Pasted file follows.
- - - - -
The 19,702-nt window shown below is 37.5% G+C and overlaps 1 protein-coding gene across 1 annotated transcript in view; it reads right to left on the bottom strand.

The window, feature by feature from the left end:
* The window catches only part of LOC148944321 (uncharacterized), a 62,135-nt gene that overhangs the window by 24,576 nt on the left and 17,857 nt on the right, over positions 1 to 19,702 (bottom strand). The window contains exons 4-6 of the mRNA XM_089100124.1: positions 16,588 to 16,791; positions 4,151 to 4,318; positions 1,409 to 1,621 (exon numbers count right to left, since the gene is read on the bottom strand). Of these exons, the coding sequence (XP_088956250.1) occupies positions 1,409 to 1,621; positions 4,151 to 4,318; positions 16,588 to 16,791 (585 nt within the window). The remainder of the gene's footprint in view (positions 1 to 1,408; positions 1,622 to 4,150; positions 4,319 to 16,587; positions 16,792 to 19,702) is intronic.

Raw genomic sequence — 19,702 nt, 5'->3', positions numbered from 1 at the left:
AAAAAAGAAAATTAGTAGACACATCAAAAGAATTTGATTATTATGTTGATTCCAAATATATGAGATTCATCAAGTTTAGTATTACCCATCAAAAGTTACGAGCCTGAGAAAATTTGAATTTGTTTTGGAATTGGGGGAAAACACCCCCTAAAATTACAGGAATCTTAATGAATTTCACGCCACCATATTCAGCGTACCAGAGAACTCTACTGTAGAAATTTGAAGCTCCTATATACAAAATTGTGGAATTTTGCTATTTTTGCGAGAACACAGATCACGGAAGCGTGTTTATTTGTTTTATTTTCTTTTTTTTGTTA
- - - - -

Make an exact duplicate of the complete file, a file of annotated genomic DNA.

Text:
The 19,702-nt window shown below is 37.5% G+C and overlaps 1 protein-coding gene across 1 annotated transcript in view; it reads right to left on the bottom strand.

The window, feature by feature from the left end:
* The window catches only part of LOC148944321 (uncharacterized), a 62,135-nt gene that overhangs the window by 24,576 nt on the left and 17,857 nt on the right, over positions 1 to 19,702 (bottom strand). The window contains exons 4-6 of the mRNA XM_089100124.1: positions 16,588 to 16,791; positions 4,151 to 4,318; positions 1,409 to 1,621 (exon numbers count right to left, since the gene is read on the bottom strand). Of these exons, the coding sequence (XP_088956250.1) occupies positions 1,409 to 1,621; positions 4,151 to 4,318; positions 16,588 to 16,791 (585 nt within the window). The remainder of the gene's footprint in view (positions 1 to 1,408; positions 1,622 to 4,150; positions 4,319 to 16,587; positions 16,792 to 19,702) is intronic.

Raw genomic sequence — 19,702 nt, 5'->3', positions numbered from 1 at the left:
AAAAAAGAAAATTAGTAGACACATCAAAAGAATTTGATTATTATGTTGATTCCAAATATATGAGATTCATCAAGTTTAGTATTACCCATCAAAAGTTACGAGCCTGAGAAAATTTGAATTTGTTTTGGAATTGGGGGAAAACACCCCCTAAAATTACAGGAATCTTAATGAATTTCACGCCACCATATTCAGCGTACCAGAGAACTCTACTGTAGAAATTTGAAGCTCCTATATACAAAATTGTGGAATTTTGCTATTTTTGCGAGAACACAGATCACGGAAGCGTGTTTATTTGTTTTATTTTCTTTTTTTTGTTA